We’re in a terrible and anxious time. We are in a time when we don’t know what is going to happen next. Thousands of people have died so far. Millions are under lock-down. Millions of people have lost their jobs. There could be many untold stories. The covid-19 pandemic is the cause of all of these. In the face of this invisible, lethal common enemy, our races, beliefs, religions and geographies do not matter. Neither do our political orientations, economic and military powers, scientific and technological advancements and sophistication.
From my experience, such challenging situations give us the chance to reflect and meditate. It has forced me to go back to 2017 this time.
Three years ago, a slim man in his sixties was waiting for me at the Stockholm airport with my name written on a piece of paper. We had communicated several times for several months via the email, but we didn’t see each other in person before. That man (named Jan Olofsson) travelled from the north to welcome me. After some hours, we flew together to ‘our’ home city and arrived at 16:20 at Kallax airport in the beautiful city of Luleå on the coast of northern Sweden. That city is the capital of Norrbotten County. It was 5 pm local time when we reached the house, which the Luleå Kommun (Luleå Municipality) hired for me at the heart of the city. The tranquillity I felt that night and afterwards was enormous.
Now, when I ponder over the pandemic, several questions pop up in my mind. Is it only covid-19 taking the lives of thousands every day? What about poverty? What about lack of health facilities in the developing world, which is the cause of the death for thousands of mothers? What about the DICTATORS who are the cause of all evils in their countries? You can add to the list. These latter are taking many more lives than covid-19 every day. There are 70.8 million forcibly displaced people worldwide, according to the UNHCR. 37,000 people are forced to flee their homes daily due to conflict and persecution.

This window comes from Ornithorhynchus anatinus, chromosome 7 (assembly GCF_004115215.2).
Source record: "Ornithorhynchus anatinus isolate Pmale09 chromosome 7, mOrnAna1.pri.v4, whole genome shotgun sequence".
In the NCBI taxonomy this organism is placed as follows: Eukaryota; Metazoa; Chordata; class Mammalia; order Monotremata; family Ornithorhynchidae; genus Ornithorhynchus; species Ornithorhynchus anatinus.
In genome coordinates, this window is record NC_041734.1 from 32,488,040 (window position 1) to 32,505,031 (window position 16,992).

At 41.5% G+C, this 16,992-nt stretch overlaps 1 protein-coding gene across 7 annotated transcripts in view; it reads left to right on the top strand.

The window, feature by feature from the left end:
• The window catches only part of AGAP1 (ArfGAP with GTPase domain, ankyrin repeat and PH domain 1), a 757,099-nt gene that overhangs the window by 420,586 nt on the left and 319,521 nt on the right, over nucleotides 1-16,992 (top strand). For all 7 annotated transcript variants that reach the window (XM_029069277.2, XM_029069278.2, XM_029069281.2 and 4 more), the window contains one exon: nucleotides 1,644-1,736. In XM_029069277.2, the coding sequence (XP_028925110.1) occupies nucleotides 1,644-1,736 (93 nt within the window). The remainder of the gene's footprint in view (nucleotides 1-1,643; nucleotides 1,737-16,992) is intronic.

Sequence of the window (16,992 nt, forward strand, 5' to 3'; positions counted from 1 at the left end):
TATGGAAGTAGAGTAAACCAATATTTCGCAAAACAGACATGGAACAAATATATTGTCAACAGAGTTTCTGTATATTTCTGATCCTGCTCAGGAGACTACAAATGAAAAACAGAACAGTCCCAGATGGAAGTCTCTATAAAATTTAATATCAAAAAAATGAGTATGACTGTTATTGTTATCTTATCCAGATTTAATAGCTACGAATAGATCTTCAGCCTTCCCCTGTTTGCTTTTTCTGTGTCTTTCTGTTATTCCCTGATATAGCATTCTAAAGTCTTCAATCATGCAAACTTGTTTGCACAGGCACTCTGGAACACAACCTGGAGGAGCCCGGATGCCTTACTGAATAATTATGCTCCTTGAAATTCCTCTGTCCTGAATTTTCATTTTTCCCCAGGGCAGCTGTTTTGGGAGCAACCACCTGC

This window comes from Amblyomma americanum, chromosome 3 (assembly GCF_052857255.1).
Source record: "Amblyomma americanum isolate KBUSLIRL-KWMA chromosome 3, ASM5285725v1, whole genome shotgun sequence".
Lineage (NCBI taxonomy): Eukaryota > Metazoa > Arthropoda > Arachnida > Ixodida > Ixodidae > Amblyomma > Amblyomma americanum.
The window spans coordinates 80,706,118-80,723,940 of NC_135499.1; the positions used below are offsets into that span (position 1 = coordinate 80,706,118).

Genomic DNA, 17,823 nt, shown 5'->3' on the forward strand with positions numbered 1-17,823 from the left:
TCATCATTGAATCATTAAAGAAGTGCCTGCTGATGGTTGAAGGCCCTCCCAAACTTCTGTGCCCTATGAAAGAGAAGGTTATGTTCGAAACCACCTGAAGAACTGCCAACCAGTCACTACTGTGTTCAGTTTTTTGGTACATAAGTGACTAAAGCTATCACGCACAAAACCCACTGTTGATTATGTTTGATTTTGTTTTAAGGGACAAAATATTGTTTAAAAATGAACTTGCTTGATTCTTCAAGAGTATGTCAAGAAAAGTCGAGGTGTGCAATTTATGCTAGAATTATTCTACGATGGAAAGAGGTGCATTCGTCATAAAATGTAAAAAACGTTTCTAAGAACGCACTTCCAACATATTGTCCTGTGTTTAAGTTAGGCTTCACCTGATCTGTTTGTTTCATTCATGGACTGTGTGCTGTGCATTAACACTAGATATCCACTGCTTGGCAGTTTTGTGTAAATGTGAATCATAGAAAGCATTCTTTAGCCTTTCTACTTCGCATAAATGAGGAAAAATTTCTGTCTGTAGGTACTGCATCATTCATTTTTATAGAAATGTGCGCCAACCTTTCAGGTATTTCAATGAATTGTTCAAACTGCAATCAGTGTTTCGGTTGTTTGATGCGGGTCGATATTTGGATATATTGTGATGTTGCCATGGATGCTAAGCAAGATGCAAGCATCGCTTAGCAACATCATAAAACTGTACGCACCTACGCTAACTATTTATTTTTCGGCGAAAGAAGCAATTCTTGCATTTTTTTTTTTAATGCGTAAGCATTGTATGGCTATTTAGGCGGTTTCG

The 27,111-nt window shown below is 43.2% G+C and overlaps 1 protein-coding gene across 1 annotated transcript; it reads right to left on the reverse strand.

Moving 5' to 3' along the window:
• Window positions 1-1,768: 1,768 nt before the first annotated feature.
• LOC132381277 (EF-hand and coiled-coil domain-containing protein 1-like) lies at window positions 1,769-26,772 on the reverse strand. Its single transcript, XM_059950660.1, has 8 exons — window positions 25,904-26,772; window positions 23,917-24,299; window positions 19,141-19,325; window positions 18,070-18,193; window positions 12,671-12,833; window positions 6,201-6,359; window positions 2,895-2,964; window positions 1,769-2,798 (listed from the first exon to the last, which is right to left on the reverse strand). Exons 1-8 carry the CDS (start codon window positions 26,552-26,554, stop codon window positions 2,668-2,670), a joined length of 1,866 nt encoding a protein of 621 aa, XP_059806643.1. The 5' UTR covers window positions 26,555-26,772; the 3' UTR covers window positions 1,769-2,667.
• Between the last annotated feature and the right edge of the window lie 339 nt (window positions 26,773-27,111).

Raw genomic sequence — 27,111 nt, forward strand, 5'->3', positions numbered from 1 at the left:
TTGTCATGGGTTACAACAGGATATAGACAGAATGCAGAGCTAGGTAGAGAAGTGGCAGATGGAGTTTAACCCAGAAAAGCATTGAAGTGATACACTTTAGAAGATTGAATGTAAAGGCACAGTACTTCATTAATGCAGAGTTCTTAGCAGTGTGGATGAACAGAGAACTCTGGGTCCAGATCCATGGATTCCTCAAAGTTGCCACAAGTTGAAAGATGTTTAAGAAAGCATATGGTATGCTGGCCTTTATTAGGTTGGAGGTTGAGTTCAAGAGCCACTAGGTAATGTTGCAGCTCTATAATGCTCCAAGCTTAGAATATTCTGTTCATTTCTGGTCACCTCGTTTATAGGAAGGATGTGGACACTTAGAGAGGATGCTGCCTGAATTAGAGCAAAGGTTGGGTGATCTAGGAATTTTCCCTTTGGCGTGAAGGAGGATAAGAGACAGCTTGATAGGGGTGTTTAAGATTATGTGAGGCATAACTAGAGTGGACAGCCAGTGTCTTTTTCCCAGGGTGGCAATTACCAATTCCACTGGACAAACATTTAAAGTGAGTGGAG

There have always been individuals, organisations, communities and countries who have been doing all they can to help others who face persecutions, threats, hunger, diseases; who are forced to flee their homes. One such organisations is called ICORN (the International Cities of Refuge Network). There are more than 70 cities which have joined ICORN. These cities give their crucial support impartially. To them, being human being at risk is enough. There are several cities and municipalities in Sweden which are members of this organisation. One of them is Luleå Kommun. It joined the network and took the initiative of offering shelter in the form of residencies to persecuted authors, journalists, bloggers, photographers, curators, artists, actors, directors, etc. That’s how I went to Luleå. The love and support I received cannot be explained by words. I am more than grateful to the Kommun and everyone there. I hope the Kommun will continue its noble initiative and be a sanctuary to other writers and artists at risk.
This merciless enemy is also teaching us lessons that we often neglect or underestimate in the ‘normal time’.
I believe that the covid-19 pandemic has created an unprecedented phenomenon in human relations. It seems to me that we are now closer in spirit than we were before regardless our geographies. We are more united than divided. We are feeling the essence of ‘being human’ towards each other than ever before as human beings. There are so many people who are extending their helping hands in whatsoever form to others. We are not only sympathising, but also empathising for each other.
Yes, our common enemy requires our common efforts to defeat it. We need to mobilise our knowledge, resources, and above all our goodwill in unison to defeat it once for all. I think this is not a choice; it is an obligation.
Covid-19 will be history soon when a vaccine and/or medicine is developed. And yet, poverty and dictators will continue to kill human beings unless we take concerted efforts like what we are trying to do with covid-19. We must not forget our old enemies – poverty and dictators being at the front. We need to learn the lessons we gained from organisations like the ICORN and combine with new experiences so as to defeat existing and unforeseen enemies.
27 April 2020